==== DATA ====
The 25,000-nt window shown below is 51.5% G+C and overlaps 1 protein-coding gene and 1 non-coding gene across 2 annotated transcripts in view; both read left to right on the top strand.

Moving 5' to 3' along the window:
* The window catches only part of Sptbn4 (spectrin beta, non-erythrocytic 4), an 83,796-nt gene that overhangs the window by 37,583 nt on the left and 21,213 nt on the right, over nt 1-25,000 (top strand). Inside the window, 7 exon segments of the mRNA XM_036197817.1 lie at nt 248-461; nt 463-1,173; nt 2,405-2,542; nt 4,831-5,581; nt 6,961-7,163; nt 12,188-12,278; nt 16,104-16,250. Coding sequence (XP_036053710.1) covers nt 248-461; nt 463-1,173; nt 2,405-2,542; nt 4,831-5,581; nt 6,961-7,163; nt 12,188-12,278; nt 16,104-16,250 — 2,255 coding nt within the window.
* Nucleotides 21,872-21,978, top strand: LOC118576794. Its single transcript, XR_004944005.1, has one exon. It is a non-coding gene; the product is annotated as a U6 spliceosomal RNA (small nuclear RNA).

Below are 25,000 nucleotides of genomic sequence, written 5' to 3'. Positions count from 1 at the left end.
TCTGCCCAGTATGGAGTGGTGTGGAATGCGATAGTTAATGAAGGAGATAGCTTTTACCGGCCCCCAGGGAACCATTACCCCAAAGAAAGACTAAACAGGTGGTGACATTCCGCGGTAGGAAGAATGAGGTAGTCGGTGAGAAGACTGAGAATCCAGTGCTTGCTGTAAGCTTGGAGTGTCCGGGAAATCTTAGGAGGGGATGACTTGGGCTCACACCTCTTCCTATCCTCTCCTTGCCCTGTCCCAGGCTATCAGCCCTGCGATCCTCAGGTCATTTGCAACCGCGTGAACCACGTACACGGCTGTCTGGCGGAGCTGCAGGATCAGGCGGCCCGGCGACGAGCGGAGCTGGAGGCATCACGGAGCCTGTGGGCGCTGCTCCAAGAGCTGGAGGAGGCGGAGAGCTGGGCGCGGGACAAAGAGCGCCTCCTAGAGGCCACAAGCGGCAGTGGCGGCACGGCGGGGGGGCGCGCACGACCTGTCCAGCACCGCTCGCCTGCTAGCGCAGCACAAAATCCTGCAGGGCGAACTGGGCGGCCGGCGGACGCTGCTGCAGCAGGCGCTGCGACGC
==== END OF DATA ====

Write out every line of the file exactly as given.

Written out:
The 25,000-nt window shown below is 51.5% G+C and overlaps 1 protein-coding gene and 1 non-coding gene across 2 annotated transcripts in view; both read left to right on the top strand.

Moving 5' to 3' along the window:
* The window catches only part of Sptbn4 (spectrin beta, non-erythrocytic 4), an 83,796-nt gene that overhangs the window by 37,583 nt on the left and 21,213 nt on the right, over nt 1-25,000 (top strand). Inside the window, 7 exon segments of the mRNA XM_036197817.1 lie at nt 248-461; nt 463-1,173; nt 2,405-2,542; nt 4,831-5,581; nt 6,961-7,163; nt 12,188-12,278; nt 16,104-16,250. Coding sequence (XP_036053710.1) covers nt 248-461; nt 463-1,173; nt 2,405-2,542; nt 4,831-5,581; nt 6,961-7,163; nt 12,188-12,278; nt 16,104-16,250 — 2,255 coding nt within the window.
* Nucleotides 21,872-21,978, top strand: LOC118576794. Its single transcript, XR_004944005.1, has one exon. It is a non-coding gene; the product is annotated as a U6 spliceosomal RNA (small nuclear RNA).

Below are 25,000 nucleotides of genomic sequence, written 5' to 3'. Positions count from 1 at the left end.
TCTGCCCAGTATGGAGTGGTGTGGAATGCGATAGTTAATGAAGGAGATAGCTTTTACCGGCCCCCAGGGAACCATTACCCCAAAGAAAGACTAAACAGGTGGTGACATTCCGCGGTAGGAAGAATGAGGTAGTCGGTGAGAAGACTGAGAATCCAGTGCTTGCTGTAAGCTTGGAGTGTCCGGGAAATCTTAGGAGGGGATGACTTGGGCTCACACCTCTTCCTATCCTCTCCTTGCCCTGTCCCAGGCTATCAGCCCTGCGATCCTCAGGTCATTTGCAACCGCGTGAACCACGTACACGGCTGTCTGGCGGAGCTGCAGGATCAGGCGGCCCGGCGACGAGCGGAGCTGGAGGCATCACGGAGCCTGTGGGCGCTGCTCCAAGAGCTGGAGGAGGCGGAGAGCTGGGCGCGGGACAAAGAGCGCCTCCTAGAGGCCACAAGCGGCAGTGGCGGCACGGCGGGGGGGCGCGCACGACCTGTCCAGCACCGCTCGCCTGCTAGCGCAGCACAAAATCCTGCAGGGCGAACTGGGCGGCCGGCGGACGCTGCTGCAGCAGGCGCTGCGACGC